Allison Levy was the recipient of a 2015 IAS Research & Publication Grant, which she used to travel to Florence as part of her work on her current book project, Misfits, Monstrosities, and Madness at the Villa Ambrogiana. The majority of her five-week trip was spent in the Archivio di Stato, paying particular attention to 16th – 19th century inventories of the Villa Ambrogiana in Montelupo.

Levy tells us more about her work:

An imposing though largely ignored villa looms over Montelupo Fiorentino, an idyllic Tuscan hamlet best known for its production during the Renaissance of maiolica, brightly painted tin-glazed earthenware celebrated the world over. Yet ominously punctuating this historic landscape is the fortress-like Villa Ambrogiana, a former Medici hunting compound that also contained a menagerie and a laboratory, which has served without interruption since the mid-nineteenth century as a psychiatric prison. I explore the Ambrogiana as a platform for perverse conquest and experimentation over half a millennium in my book Misfits, Monstrosities, and Madness at the Villa Ambrogiana, which complicates the relationship between the built environment and civilization. Indeed, rethinking the agency of architecture, this project asks how buildings not only affect, or influence, human behavior, but also infect it. The Villa Ambrogiana, located just west of Florence on the road to Pisa, sits at the confluence of the Arno and Pesa rivers. Subject to extreme climatic conditions (namely dampness from frequent flooding and “a wind,” wrote the renowned naturalist Francesco Redi in 1673, “[that] blows there and will blow there for all eternity”), the villa itself has always been something of a misfit.

Remarkably, the Villa Ambrogiana has received little scholarly attention, with only a handful of publications, all in Italian, devoted almost exclusively to the design and function of the building during the sixteenth and seventeenth centuries. Misfits, Monstrosities, and Madness will be the first book-length study of the Ambrogiana in English and the first to study the compound from its inception to the present day. Primary sources and material objects range from ducal taxidermy collections to representations by court painter Bartolomeo Bimbi of the animal specimens collected and displayed on-site (including portraits of two-headed animals); from the writings of Francesco Redi, who directed a studio-museum of natural history in the villa’s loggia, to nineteenth- and twentieth-century ‘cures’ for the patient-prisoners of the Ambrogiana. My analysis draws upon an array of critical theory and seminal scholarship on identity, relationships, spaces, and representations. Art and architectural historians will find an introduction to a remarkable body of work that is virtually unknown within the field. Misfits, Monstrosities, and Madness, positing a concept of ‘prisoner of place’ and calling into question the very meaning of the term madhouse, will also foster new ways of thinking about bodies and the built environment, of interest to colleagues working in anthropology (especially environmental anthropology), cultural studies (including animal and monster studies), history, literature, psychology, and the social histories of science and medicine. Thus, reaching across disciplinary and historical boundaries, this project ultimately attends to such timeless and universal concerns as the fluidity of illness, the ethics of experimentation, and the efficacy of incarceration.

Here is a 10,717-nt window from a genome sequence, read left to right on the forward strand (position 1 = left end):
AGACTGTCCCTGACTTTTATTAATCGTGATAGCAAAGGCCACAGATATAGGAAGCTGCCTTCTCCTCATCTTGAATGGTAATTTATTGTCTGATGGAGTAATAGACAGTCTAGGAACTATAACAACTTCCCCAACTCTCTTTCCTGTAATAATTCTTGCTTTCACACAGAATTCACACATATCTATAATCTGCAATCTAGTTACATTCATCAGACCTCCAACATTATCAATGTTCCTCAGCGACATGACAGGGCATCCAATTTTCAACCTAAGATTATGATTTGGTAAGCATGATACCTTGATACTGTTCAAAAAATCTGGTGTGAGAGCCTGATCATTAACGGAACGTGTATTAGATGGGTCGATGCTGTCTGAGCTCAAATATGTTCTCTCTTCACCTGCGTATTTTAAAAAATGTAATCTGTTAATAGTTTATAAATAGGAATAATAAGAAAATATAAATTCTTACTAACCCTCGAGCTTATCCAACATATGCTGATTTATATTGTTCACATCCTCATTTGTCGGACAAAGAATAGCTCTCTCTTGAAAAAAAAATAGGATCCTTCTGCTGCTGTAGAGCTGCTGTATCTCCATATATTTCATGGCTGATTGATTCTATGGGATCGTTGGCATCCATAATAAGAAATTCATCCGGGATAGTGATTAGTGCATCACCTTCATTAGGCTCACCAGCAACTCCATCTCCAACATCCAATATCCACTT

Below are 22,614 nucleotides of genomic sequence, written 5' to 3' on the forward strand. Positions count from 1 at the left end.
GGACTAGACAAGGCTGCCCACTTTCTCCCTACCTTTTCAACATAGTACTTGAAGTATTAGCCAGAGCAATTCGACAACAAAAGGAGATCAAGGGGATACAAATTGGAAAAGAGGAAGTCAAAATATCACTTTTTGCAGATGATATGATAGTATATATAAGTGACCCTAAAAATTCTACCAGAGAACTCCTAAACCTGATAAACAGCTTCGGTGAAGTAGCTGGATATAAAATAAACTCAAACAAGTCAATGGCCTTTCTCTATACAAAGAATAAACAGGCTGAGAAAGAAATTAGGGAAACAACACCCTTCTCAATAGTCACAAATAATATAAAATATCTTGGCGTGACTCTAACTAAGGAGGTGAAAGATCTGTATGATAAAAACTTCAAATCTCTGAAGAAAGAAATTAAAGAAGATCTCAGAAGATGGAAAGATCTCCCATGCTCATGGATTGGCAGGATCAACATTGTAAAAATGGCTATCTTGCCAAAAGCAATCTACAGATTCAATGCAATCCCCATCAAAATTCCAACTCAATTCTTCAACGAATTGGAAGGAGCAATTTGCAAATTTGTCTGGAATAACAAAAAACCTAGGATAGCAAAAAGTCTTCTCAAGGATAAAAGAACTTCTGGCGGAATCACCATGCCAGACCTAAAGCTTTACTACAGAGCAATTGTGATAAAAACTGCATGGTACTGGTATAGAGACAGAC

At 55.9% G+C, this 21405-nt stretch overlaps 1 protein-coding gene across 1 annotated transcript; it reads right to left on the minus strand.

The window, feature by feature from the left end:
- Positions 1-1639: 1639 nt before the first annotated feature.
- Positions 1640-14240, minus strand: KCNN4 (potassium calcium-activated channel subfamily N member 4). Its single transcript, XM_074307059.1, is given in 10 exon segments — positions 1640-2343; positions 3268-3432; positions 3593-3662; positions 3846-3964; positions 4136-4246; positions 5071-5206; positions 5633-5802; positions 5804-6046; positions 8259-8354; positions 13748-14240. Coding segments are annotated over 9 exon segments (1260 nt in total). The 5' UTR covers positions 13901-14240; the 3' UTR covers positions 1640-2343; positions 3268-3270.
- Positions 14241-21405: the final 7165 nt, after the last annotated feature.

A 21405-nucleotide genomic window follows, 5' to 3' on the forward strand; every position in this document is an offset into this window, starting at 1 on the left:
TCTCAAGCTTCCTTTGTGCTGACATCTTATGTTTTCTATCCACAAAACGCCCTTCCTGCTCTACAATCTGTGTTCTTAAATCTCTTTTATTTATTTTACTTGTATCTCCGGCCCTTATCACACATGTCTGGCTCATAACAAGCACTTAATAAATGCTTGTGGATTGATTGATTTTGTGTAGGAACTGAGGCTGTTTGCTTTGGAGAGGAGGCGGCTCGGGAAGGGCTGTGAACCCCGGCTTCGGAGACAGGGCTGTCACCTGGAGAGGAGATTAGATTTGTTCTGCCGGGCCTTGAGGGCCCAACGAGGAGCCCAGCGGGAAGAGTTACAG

Giusto Utens, Villa Ambrogiana, c. 1599; tempera on panel; Villa Medicea della Petraia, Florence

G.B. Piranesi, after Zocchi; La Real Villa dell’Ambrogiana, 1744; etching; British Museum, London

Bartolomeo Bimbi, Flamingo and Wolf, 1717; oil on canvas; Museo della Natura Morta, Poggio a Caiano

Bartolomeo Bimbi, The Dwarf Gabriello Martinez with Two Cranes, 1690; o/c; Museo della Natura Morta, Poggio a Caiano

Bartolomeo Bimbi, Two-Headed Calf, 1719; o/c; Museo della Natura Morta, Poggio a Caiano

Bartolomeo Bimbi, Two-Headed Lamb, 1720; o/c; Museo della Natura Morta, Poggio a Caiano

Ospedale Psichiatrico Giudiziario di Montelupo Fiorentino, exterior view; 2012

Ospedale Psichiatrico Giudiziario di Montelupo Fiorentino, interior view; 2012

The opportunity to compete for travel grants is just one of many benefits available to members of the Italian Art Society. Join us or renew your membership today!  Visit our website for more information on IAS Research & Publication Grants, including a new IAS Dissertation Research Grant and the new Fogliano/Lester Research Grant for projects concerning art and architecture in Italy between ca. 1250 and ca. 1600. Deadline for the 2016 competition is 10 January.

Posted by Anne Leader

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